U.S. Jobs Picture Worsens With Census Survey Showing July Drop

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The number of employed Americans declined by about 6.7 million from mid-June through mid-July, including a 4.1 million plunge from the first to the second week of July, according to the Census Bureau’s weekly Household Pulse Survey published Wednesday.

While that figure isn’t seasonally adjusted like the main figure in the monthly jobs report, the increase of 5.5 million from mid-May through mid-June — roughly coinciding with the monthly survey for the Labor Department’s jobs report — was in line with the reported rise in unadjusted payrolls from June.

The figures add to signs of a worsening employment picture as a coronavirus surge across the South and West forces officials to pause or reverse reopenings, while business closings multiply and lawmakers clash over how to extend aid programs on the verge of expiring. Analysts were already expecting July’s job gains would — at a minimum — slow significantly from June’s 4.8 million seasonally adjusted increase.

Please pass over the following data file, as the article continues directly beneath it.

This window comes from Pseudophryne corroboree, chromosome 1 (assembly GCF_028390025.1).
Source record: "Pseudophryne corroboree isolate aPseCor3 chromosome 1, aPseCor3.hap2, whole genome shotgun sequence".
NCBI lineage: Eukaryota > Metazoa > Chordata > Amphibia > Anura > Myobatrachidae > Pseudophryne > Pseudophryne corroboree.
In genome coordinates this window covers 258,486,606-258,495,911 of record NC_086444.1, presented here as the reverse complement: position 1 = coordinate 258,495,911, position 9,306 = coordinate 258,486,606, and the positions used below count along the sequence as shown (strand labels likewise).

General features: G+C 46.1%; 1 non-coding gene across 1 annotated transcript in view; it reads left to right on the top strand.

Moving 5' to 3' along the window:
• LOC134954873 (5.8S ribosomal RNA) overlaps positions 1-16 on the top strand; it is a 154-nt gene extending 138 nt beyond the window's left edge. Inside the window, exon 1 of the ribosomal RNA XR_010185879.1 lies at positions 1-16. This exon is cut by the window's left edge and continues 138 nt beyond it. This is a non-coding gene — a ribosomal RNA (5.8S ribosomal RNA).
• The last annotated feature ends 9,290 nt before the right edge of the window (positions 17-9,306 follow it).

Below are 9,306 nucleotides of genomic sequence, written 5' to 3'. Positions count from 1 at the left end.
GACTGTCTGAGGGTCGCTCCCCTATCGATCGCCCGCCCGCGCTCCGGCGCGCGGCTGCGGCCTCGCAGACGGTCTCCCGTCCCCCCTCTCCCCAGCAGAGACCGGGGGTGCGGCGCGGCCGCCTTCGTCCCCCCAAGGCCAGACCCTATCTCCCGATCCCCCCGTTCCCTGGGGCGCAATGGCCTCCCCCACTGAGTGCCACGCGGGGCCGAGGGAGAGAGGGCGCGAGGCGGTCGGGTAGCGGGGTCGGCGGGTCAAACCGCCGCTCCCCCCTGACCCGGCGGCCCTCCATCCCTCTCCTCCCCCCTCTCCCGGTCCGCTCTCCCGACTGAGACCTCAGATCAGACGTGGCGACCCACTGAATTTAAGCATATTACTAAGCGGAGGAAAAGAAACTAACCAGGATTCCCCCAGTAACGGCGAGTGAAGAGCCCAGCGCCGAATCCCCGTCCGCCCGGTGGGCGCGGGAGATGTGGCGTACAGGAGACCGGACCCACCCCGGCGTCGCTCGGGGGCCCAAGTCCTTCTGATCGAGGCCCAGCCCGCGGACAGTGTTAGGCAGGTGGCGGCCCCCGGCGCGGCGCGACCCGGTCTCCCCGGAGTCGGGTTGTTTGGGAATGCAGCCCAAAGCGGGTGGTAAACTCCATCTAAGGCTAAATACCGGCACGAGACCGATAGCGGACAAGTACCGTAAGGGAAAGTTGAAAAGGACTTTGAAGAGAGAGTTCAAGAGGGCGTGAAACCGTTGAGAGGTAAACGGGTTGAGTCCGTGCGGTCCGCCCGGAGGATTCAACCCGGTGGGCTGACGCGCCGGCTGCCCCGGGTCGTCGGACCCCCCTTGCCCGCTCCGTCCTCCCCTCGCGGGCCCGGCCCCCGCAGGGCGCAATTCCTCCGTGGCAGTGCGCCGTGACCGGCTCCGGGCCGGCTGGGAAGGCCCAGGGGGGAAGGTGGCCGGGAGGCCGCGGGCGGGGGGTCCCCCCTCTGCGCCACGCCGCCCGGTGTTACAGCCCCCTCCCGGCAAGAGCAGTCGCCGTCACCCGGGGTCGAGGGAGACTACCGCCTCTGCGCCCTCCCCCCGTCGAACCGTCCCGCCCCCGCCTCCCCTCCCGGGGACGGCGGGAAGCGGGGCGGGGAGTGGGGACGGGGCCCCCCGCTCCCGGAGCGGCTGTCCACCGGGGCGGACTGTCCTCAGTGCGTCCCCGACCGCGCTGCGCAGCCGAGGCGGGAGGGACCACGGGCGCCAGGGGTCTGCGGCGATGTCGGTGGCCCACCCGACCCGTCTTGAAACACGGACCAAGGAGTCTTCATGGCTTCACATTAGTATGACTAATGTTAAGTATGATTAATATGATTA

The Census survey suggests that “the July jobs report could be not only weakened, but even possibly negative,” said Ernie Tedeschi, an Evercore ISI economist who highlighted the data Wednesday on Twitter. “That should give us pause, because it implies that the recovery hasn’t taken hold, and in fact may be reversing right now.”

While the Household Pulse Survey is a relatively new poll, it “did quite well” in predicting the June jobs report, Tedeschi said.

The data also precede Thursday’s release on initial jobless claims, which analysts forecast to be unchanged from the prior week at 1.3 million — potentially snapping a 15-week streak of declines dating back to early April. Estimates range from 1 million to 1.55 million.

Meanwhile, Kronos, a software and services company that tracks time-clock punches — and whose data were in line with labor-market pickups in May and June — said growth in worker shifts has slowed in July. Shifts have risen an average 0.7% so far in July, compared with 1.9% in June, a sign the recovery is plateauing, the firm said in a report.

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